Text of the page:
Infant warmer bag: a device designed to maintain the baby's normal body temperature during hypothermic conditions.
Kamya, Abdul Aziz
Iratuje, Deus Alex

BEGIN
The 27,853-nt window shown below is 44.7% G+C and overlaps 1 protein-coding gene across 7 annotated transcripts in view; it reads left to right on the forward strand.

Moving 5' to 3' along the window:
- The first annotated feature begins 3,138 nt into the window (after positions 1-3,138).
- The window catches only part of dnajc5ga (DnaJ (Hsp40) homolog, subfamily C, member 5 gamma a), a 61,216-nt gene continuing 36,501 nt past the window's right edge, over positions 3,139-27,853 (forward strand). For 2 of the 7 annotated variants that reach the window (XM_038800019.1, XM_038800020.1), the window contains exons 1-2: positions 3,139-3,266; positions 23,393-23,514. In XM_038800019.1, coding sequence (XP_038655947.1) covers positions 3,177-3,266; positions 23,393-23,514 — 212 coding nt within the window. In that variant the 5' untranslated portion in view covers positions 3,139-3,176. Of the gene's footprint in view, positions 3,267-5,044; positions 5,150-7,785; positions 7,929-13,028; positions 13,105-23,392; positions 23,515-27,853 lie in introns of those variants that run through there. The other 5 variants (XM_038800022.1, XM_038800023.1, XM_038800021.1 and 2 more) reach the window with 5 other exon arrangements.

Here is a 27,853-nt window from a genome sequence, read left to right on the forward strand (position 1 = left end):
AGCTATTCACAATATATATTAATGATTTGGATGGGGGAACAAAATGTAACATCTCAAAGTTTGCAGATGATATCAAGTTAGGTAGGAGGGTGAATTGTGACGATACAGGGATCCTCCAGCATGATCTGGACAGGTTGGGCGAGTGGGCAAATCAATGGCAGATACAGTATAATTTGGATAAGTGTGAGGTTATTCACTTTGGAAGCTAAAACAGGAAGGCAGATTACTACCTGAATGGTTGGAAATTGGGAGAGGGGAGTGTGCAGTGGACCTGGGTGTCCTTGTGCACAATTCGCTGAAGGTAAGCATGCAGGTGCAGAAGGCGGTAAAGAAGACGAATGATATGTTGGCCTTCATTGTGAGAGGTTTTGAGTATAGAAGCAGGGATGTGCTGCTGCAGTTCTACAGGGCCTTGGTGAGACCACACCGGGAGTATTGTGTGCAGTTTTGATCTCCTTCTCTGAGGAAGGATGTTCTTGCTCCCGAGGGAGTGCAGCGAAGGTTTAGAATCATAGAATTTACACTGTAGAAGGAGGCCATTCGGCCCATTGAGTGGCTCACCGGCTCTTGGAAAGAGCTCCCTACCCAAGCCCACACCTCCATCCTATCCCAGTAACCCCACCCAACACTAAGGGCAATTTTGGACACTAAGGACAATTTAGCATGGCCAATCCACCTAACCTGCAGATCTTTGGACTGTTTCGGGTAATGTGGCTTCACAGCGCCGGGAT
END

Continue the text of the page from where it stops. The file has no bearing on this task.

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Every year, over 20 million low birth weight and preterm babies are born in Uganda (Byaruhanga R, 2005) Of the 20 million births, 4 million babies die within their first 28 days of life majorly because of the inability of their bodies to automatically regulate the body temperature within the normal ranges of 36.5 – 37.4⁰C leading to hypothermia. Incubators and infant warmers were designed to solve this problem, but unfortunately, hospitals in developing countries can’t afford this equipment and if purchased or donated, they need a constant stable power supply which is still a great challenge in such settings. Therefore, a solution designed to maintain the body temperature of hypothermic babies is pivotal in increasing their chances of survival. To solve the problem of neonatal hypothermia, the Thoth Medicals team embarked on developing a low-cost infant warmer bag made from locally available materials. The Warmer has an isolated zipped pouch that includes a phase-change material (beeswax) that can be heated using hot water until it melts, following which it maintains the neonate’s body temperature within normal ranges for about 4 hours without electricity. Various tests to evaluate the functionality, usability, comfortability and portability of the design were performed where the functionality test was carried out to evaluate the duration of the infant warmer to keep the baby’s temperature within the normal ranges of 36.5 – 37.4⁰C. From the results, we observed that beeswax was capable of maintaining the baby’s normal temperature range for at least 2hours. The usability test was performed to determine the difficulty in using the equipment which had to be as minimum as possible. The comfortability test was performed to determine the complex interaction between the fabric, garment design, physiological and psychological variables of design, and the neonate. Other tests performed included the portability test where the weight and size of the device were investigated, by weighing the device three times using different weighing scales where the average weight obtained was 20N and dimensions of the length of 50 cm (top) 30 cm (bottom), 35cm width,and 20cm height. The results obtained from the testing process were weighed against the design criteria and the users’ requirements to determine the level of success of the design. Therefore, the team went through the redesigning process which included, reducing the dimensions, the aesthetic appearance, increasing the amount of wax used, the thickness of the heat absorbent, and changing of casing material from polyester to mackintosh material which is waterproof and disinfectable having registered successes in the usability and comfortability criterion. The team thereafter, developed the business canvas and intellectual property claims to ensure the sustainability and stability of the device to achieve its efficacy